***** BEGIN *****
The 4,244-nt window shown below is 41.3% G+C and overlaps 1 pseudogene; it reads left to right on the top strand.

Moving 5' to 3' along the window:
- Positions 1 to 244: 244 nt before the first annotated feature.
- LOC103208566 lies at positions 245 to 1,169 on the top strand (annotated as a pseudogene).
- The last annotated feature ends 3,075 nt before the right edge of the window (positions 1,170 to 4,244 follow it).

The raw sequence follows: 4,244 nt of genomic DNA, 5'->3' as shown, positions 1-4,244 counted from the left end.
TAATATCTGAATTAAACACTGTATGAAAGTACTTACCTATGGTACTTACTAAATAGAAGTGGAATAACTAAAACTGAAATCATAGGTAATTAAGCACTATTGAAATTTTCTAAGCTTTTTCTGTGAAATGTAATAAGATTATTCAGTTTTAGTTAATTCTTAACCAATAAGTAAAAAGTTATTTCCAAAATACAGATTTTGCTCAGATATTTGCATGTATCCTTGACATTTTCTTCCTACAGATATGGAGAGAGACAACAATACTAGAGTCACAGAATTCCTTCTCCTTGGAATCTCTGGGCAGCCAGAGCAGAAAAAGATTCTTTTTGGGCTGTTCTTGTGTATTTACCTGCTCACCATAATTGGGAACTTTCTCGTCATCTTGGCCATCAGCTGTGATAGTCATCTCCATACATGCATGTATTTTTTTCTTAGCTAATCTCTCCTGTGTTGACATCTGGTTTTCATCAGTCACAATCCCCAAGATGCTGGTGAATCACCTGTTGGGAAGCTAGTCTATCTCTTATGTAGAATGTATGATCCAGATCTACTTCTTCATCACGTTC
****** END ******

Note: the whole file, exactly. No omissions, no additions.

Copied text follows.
The 4,244-nt window shown below is 41.3% G+C and overlaps 1 pseudogene; it reads left to right on the top strand.

Moving 5' to 3' along the window:
- Positions 1 to 244: 244 nt before the first annotated feature.
- LOC103208566 lies at positions 245 to 1,169 on the top strand (annotated as a pseudogene).
- The last annotated feature ends 3,075 nt before the right edge of the window (positions 1,170 to 4,244 follow it).

The raw sequence follows: 4,244 nt of genomic DNA, 5'->3' as shown, positions 1-4,244 counted from the left end.
TAATATCTGAATTAAACACTGTATGAAAGTACTTACCTATGGTACTTACTAAATAGAAGTGGAATAACTAAAACTGAAATCATAGGTAATTAAGCACTATTGAAATTTTCTAAGCTTTTTCTGTGAAATGTAATAAGATTATTCAGTTTTAGTTAATTCTTAACCAATAAGTAAAAAGTTATTTCCAAAATACAGATTTTGCTCAGATATTTGCATGTATCCTTGACATTTTCTTCCTACAGATATGGAGAGAGACAACAATACTAGAGTCACAGAATTCCTTCTCCTTGGAATCTCTGGGCAGCCAGAGCAGAAAAAGATTCTTTTTGGGCTGTTCTTGTGTATTTACCTGCTCACCATAATTGGGAACTTTCTCGTCATCTTGGCCATCAGCTGTGATAGTCATCTCCATACATGCATGTATTTTTTTCTTAGCTAATCTCTCCTGTGTTGACATCTGGTTTTCATCAGTCACAATCCCCAAGATGCTGGTGAATCACCTGTTGGGAAGCTAGTCTATCTCTTATGTAGAATGTATGATCCAGATCTACTTCTTCATCACGTTC